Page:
WISPA Disappointed with FCC’s CBRS Vote But Sees New Opportunities for Rural Broadband; Welcomes New Rulemaking for the 6 GHz Band
Washington, DC – The Wireless Internet Service Providers Association (WISPA) is disappointed that the Federal Communications Commission voted today to set aside the widely supported, pro-rural, pro-innovation rules in the Citizens Broadband Radio Service spectrum band (CBRS, 3550-3700 MHz) and instead adopt a new approach that will slow the future deployment of broadband networks in rural America.
“We appreciate that Commissioner O’Rielly and his staff engaged with us on this issue on multiple occasions, as did all of the commissioners, and we commend the FCC for rejecting the idea of auctioning CBRS licenses at the very large Partial Economic Area (PEA) level,” said WISPA President Claude Aiken. “However, the new combination of county-sized licenses, package bidding, long license terms, and renewal expectancy will shut out a significant portion of our members from using licensed CBRS spectrum to bring affordable, reliable broadband services to under-served rural areas.”
“This is a bitter pill to swallow, especially at a time when 24 million Americans lack robust fixed broadband service, and when small, local fixed wireless operators often offer the only business model that can reach them in a sustainable way,” Aiken said. “Many of our members have made significant investments in the CBRS band and were poised to reach millions more consumers who are within reach of their towers today. Now they will have to review their business plans in a significantly changed business and regulatory environment.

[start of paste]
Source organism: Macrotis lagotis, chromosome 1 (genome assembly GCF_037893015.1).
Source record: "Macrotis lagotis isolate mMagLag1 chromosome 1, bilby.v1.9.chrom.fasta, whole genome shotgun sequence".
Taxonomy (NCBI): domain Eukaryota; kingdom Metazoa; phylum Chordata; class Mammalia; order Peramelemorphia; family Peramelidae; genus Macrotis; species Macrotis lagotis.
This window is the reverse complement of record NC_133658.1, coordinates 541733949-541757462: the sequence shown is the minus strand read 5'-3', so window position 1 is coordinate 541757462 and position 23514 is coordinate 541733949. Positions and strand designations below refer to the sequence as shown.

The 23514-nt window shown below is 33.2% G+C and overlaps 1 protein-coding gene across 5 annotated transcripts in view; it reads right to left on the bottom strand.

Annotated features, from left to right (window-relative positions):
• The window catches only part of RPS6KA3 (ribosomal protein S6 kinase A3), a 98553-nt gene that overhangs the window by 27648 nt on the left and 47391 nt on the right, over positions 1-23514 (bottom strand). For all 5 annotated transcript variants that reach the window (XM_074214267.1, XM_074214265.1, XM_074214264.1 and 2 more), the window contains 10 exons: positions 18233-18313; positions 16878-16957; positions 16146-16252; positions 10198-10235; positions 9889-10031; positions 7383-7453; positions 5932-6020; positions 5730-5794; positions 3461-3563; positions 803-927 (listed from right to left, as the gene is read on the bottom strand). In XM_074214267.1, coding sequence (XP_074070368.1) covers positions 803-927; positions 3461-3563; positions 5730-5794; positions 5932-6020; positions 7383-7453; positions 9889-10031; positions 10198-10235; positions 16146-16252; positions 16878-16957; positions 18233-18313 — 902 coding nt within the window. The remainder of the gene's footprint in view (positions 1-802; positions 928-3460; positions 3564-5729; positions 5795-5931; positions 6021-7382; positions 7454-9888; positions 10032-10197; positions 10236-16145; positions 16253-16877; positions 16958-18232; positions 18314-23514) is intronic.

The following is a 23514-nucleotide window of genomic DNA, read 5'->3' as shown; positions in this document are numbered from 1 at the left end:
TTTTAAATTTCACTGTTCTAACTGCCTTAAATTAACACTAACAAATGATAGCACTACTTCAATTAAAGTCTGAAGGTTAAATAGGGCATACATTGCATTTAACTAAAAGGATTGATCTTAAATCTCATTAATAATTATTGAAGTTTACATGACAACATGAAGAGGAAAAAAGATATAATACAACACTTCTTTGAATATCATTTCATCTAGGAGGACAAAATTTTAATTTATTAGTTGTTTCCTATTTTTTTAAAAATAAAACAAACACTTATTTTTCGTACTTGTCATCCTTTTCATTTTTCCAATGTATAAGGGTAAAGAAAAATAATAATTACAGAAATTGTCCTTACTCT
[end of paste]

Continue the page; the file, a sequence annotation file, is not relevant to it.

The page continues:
“The ‘race to 5G’ must not become an excuse for one 5G use case – mobile wireless – to get all of the advantages,” Aiken said. “Indeed, spectrum policy experts have noted that this new policy is likely to slow the rollout of 5G by reducing market entry of disruptive new competitors, and it will result in lower auction proceeds.
“WISPA members also are disappointed that the FCC rejected our proposal to provide a 35 percent bidding credit for very small businesses, which would have given some of our members more of a fighting chance at acquiring CBRS licenses; or why the FCC is signaling approval of package bidding for multiple counties, which would further enhance the large companies’ power to shut out smaller competitors,” Aiken said.
“Despite these negatives, we are pleased that that the FCC is preserving at least 80 megahertz of unlicensed General Authorized Access (GAA) spectrum nationwide, which is enough to accommodate a fair amount of growth for many of our members. Also, some of our larger members have expressed an openness to pursuing county-based licenses.
“We now look forward to the commercial launch phase; and we will continue to advocate for auction procedures that will allow as many of our members as possible to participate in the CBRS auction,” Aiken concluded.”
Cautious Optimism on 6 GHz Proposal
Meanwhile, WISPA praised the FCC for approving a Notice of Proposed Rulemaking (NPRM) to make a significant amount of spectrum available in the 6 GHz band for shared use with licensed point-to-point services. Because WISPA members currently use licensed 6 GHz wireless links and are also interested in accessing additional spectrum for outdoor use to relieve congestion in the nearby 5 GHz band, WISPA seeks a balanced approach that protects incumbents and enables shared use for new deployments.
Overall, WISPA agrees that the NPRM is a good starting point for policy making. In particular, the framework recognizes that indoor devices and outdoor devices should be treated differently given their potential impact on existing operations.
“We look forward to engaging with the FCC and other stakeholders in making this spectrum resource available for outdoor fixed wireless commercial use as soon as possible,” Aiken said.
WISPA is a membership-driven trade association that promotes the development, advancement and unity of the fixed wireless Internet service provider industry. WISPA has over 800 members that support WISPA’s advocacy, education and other collaborative industry initiatives. For more information, visit www.wispa.org.
Dale Curtis and Breyana Franklin for WISPA
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